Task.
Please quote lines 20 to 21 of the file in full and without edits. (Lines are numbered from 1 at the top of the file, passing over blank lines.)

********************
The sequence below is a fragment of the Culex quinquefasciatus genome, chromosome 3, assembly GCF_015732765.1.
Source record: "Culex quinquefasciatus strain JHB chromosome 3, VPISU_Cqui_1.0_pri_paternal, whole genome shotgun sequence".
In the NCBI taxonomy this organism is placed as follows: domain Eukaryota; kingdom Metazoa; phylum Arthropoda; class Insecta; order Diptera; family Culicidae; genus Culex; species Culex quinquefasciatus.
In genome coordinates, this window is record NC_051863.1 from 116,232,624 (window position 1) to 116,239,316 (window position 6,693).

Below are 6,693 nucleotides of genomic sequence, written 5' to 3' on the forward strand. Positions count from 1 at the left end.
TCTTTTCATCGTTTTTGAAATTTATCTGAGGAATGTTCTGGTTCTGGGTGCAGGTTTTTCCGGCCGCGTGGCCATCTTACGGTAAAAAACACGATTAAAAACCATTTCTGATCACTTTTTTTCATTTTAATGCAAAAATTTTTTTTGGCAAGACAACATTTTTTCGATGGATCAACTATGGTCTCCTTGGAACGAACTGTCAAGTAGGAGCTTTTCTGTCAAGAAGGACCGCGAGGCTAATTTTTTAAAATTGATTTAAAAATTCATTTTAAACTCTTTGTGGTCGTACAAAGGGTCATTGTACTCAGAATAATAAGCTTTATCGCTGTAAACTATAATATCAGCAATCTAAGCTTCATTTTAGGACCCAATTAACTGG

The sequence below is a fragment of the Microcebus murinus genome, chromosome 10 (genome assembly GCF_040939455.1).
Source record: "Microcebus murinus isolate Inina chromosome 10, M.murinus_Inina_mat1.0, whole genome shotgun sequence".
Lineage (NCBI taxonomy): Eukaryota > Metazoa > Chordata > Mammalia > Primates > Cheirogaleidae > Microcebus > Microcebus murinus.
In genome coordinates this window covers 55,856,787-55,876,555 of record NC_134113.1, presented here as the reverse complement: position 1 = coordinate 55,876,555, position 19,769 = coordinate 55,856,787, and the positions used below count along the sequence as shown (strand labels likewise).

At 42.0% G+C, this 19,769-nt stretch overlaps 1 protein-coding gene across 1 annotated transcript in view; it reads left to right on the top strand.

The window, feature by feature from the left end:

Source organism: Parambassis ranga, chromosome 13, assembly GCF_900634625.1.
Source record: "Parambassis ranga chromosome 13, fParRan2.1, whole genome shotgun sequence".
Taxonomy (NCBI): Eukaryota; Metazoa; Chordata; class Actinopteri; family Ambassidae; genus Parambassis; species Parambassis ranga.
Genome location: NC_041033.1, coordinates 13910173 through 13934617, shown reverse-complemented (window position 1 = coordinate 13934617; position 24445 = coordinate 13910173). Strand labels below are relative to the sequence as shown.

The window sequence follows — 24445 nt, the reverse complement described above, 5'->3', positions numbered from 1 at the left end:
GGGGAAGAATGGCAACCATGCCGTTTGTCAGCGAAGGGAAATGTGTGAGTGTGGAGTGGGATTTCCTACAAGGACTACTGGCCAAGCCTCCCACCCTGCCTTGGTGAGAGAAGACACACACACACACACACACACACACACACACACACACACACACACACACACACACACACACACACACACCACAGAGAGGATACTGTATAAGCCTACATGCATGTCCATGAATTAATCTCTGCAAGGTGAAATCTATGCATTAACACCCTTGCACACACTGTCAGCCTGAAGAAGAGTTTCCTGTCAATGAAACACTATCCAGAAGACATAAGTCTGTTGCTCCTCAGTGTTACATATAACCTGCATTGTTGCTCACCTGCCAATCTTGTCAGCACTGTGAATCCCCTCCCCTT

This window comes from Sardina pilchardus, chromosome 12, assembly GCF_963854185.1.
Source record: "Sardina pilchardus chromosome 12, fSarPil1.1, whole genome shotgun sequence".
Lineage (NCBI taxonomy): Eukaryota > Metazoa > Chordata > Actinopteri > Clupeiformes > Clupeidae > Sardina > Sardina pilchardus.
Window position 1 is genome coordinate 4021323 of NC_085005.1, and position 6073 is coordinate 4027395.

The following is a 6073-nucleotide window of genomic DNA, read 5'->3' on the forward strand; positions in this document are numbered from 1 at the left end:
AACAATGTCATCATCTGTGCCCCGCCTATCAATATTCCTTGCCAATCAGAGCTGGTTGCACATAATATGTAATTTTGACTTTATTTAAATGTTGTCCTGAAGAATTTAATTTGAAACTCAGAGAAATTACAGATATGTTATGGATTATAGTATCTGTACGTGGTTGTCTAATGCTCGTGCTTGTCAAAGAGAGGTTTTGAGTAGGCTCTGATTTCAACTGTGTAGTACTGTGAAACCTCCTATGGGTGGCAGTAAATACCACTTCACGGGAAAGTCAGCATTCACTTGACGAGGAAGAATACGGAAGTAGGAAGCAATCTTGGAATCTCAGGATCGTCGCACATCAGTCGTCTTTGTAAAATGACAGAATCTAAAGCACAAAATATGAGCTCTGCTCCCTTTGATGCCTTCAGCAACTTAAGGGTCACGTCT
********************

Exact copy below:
Source record: "Sardina pilchardus chromosome 12, fSarPil1.1, whole genome shotgun sequence".
Lineage (NCBI taxonomy): Eukaryota > Metazoa > Chordata > Actinopteri > Clupeiformes > Clupeidae > Sardina > Sardina pilchardus.